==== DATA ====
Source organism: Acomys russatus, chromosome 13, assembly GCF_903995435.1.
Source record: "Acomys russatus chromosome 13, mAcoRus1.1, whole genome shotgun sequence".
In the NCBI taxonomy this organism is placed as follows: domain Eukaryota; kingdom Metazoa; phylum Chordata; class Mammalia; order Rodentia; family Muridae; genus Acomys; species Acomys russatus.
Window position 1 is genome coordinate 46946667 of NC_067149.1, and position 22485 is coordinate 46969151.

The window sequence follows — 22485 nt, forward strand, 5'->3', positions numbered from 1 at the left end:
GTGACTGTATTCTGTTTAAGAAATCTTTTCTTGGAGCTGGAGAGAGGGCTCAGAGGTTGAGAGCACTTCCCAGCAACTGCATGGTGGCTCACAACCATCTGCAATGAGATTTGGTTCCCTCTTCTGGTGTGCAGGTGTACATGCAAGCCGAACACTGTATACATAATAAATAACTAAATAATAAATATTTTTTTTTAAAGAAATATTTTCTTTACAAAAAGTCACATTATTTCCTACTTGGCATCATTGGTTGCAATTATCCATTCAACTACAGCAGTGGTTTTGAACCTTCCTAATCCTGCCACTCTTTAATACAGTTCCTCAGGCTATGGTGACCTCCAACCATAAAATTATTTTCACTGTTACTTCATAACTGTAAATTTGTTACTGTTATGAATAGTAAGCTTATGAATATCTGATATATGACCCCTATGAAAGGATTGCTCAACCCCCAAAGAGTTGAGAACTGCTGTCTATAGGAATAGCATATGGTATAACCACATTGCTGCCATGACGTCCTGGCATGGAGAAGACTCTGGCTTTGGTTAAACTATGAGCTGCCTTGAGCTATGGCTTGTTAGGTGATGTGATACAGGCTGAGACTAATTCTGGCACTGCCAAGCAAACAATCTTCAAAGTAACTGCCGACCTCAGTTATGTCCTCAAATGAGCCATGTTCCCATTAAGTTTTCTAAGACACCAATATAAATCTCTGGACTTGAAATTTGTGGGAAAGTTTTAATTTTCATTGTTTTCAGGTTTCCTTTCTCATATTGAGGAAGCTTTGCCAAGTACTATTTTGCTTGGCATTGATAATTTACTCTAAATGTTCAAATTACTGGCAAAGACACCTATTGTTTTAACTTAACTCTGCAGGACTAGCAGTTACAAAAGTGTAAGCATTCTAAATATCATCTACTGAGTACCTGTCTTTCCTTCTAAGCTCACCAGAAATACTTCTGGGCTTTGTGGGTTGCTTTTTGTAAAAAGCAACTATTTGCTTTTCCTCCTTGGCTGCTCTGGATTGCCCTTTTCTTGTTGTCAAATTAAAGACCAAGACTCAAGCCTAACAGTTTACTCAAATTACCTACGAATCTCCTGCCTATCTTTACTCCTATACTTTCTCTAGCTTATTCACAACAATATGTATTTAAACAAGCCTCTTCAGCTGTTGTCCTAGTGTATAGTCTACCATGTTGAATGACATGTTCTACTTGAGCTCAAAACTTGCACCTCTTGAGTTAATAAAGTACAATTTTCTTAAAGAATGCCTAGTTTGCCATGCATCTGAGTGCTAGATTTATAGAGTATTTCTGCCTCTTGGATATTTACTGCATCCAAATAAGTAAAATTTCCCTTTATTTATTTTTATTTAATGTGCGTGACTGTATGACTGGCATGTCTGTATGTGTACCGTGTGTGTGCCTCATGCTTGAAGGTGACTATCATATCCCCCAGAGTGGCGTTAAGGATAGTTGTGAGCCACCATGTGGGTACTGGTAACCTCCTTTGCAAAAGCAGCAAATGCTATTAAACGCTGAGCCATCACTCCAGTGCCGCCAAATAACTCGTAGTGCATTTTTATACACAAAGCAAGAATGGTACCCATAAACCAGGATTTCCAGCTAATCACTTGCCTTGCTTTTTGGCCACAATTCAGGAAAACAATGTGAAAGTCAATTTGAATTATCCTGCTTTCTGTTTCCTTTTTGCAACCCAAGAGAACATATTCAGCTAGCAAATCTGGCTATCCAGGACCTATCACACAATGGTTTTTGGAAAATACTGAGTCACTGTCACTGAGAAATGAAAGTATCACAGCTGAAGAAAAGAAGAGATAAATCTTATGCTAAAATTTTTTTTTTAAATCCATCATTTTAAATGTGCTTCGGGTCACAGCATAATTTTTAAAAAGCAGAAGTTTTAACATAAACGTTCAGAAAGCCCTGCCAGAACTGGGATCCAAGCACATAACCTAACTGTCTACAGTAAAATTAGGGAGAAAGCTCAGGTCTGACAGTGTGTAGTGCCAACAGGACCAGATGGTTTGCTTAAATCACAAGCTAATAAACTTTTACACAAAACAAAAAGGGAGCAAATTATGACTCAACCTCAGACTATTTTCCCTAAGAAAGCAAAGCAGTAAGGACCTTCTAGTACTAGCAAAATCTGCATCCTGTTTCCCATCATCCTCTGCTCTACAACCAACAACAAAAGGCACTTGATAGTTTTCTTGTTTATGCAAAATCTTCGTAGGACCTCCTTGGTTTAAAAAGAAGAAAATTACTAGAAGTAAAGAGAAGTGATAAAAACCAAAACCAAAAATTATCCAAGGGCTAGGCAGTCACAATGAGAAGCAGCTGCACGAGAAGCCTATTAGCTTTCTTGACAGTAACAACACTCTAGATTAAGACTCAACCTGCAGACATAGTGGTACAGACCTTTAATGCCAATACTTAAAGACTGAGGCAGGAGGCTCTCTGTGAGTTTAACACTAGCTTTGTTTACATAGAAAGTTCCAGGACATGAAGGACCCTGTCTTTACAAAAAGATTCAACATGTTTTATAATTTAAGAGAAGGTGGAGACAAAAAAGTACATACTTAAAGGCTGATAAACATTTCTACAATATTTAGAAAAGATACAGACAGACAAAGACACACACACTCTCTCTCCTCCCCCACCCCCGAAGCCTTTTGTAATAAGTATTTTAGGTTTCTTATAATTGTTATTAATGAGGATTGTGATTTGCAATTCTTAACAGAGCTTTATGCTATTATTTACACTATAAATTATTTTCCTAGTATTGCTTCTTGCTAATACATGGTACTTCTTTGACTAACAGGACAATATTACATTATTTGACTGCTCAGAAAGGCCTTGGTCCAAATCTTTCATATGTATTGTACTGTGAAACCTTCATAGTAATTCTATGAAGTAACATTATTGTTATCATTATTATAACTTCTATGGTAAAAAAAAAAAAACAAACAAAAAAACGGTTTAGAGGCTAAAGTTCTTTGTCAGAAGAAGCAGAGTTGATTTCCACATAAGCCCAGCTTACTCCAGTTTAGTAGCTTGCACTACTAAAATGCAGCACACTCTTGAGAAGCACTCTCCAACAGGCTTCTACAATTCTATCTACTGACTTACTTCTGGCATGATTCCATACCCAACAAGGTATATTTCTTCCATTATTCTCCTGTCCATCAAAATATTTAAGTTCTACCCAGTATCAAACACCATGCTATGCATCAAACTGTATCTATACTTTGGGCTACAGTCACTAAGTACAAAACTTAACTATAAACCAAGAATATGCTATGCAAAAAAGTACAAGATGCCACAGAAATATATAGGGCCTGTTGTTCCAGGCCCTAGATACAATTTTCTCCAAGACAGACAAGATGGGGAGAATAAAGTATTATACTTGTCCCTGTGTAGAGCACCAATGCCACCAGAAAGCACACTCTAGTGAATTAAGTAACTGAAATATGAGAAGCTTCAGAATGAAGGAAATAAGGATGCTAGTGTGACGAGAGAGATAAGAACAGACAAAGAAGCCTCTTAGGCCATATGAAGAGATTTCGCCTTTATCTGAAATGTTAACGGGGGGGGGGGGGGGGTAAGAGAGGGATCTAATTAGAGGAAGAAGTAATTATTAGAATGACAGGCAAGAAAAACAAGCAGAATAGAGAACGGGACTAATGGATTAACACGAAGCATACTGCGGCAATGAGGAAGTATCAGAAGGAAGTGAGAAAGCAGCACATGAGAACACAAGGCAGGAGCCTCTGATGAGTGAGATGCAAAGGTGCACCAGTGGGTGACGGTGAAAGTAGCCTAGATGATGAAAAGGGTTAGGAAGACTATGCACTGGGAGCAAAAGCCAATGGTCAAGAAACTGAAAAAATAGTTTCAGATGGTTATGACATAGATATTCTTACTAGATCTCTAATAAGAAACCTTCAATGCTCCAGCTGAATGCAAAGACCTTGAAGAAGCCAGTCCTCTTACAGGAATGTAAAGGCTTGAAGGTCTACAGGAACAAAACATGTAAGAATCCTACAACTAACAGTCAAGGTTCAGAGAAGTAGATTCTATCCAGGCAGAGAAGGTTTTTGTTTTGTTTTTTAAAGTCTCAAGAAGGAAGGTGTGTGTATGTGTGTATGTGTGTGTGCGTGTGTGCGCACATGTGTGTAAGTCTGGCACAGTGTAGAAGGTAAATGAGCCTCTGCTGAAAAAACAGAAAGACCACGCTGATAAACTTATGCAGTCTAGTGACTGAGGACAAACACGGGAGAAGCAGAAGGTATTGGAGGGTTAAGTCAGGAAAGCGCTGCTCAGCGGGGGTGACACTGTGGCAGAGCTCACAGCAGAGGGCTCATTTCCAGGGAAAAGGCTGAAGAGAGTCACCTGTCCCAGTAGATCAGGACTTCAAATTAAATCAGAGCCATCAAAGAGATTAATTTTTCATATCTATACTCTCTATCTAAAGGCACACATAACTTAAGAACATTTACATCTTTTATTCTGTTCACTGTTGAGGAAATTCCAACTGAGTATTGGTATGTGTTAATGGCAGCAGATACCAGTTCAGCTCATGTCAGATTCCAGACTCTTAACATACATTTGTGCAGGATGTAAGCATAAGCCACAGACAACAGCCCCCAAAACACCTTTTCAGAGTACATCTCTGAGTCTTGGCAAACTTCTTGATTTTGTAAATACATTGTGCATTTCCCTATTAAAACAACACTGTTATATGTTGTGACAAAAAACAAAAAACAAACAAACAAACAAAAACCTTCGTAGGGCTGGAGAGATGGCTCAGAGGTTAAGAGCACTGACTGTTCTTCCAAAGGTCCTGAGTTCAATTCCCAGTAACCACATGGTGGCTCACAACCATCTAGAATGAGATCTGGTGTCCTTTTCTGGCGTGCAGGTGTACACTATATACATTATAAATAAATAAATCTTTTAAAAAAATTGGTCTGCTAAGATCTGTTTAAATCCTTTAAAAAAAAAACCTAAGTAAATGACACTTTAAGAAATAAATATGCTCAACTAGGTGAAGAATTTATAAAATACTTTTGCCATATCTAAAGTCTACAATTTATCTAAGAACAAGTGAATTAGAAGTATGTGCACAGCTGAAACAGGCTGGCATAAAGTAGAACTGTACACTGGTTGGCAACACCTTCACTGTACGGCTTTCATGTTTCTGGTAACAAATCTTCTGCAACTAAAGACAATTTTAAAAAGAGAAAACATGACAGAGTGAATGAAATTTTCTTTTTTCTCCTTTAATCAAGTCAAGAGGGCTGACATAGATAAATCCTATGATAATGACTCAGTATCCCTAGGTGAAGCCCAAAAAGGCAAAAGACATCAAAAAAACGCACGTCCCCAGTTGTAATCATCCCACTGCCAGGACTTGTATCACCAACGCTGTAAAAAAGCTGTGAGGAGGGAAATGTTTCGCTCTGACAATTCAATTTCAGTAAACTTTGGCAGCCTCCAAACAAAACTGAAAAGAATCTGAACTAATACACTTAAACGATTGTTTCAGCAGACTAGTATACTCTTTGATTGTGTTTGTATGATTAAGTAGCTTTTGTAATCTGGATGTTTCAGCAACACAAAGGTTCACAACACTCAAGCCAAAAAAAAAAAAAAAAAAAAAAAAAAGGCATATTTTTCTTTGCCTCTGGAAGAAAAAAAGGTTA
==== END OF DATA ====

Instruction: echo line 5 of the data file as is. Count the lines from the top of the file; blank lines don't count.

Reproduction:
The window sequence follows — 22485 nt, forward strand, 5'->3', positions numbered from 1 at the left end: